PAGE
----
1. Victoria Wang

      I didn’t intend to rationalize – just keeping an open mind considering the interest in modern visual tools. We aren’t planning anything in this space for reasons similar to what you mention.

      February 21st, 2019 at 10:53

  2. RIPON Mohammed

    Thanks for consideration

    February 21st, 2019 at 09:28

  3. Jake Pogorelec

    You know what else could be useful as a tool for CSS debugging? Being able to see CSS for state related properties easier. Like if you looking at a “a” link element property, there could be some sort of selection drop down giving you the opportunity to see that same element under “:hover”, “:visited”, etc states. Ever try to see a hover state style but it keeps disappearing from the inspector rules? Its a pain.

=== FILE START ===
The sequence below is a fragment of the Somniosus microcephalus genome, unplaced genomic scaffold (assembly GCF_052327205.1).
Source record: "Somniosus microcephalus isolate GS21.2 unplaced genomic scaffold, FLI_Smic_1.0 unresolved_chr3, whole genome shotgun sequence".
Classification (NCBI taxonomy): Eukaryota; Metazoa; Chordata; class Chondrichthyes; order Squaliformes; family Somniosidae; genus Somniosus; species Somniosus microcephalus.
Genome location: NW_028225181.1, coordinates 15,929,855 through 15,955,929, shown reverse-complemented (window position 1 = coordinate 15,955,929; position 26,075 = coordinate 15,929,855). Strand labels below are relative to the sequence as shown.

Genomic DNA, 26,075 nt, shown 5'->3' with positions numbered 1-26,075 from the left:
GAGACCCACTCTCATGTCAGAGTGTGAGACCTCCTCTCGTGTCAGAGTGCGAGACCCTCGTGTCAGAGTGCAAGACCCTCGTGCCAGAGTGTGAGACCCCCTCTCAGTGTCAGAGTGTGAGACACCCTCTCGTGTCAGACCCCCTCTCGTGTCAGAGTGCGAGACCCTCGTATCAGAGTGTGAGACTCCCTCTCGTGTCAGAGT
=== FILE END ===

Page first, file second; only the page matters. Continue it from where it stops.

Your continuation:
February 21st, 2019 at 10:28

    1. Victoria Wang

      Thanks, will make a note of this idea!

      February 21st, 2019 at 10:54

    2. Matt

      You already can. In the css panel of the inspector there’s an option next to filter to turn on pseudo classes, and it will show the element with that style, the pseudo class highlighted in the css panel, and the parent elements highlighted in the inspector panel.

      February 23rd, 2019 at 01:25

  4. jop

    My biggest CSS problem inevitably comes from spending 11 minutes figuring out why none of my grid properties are applying to this grid-template container, checking syntax, gaps, margins, inheritance and more only to realize I never actually specified display: grid to begin with

    February 21st, 2019 at 10:30

    1. Victoria Wang

      Thanks – we have some ideas for addressing this kind of problem.

      February 21st, 2019 at 10:55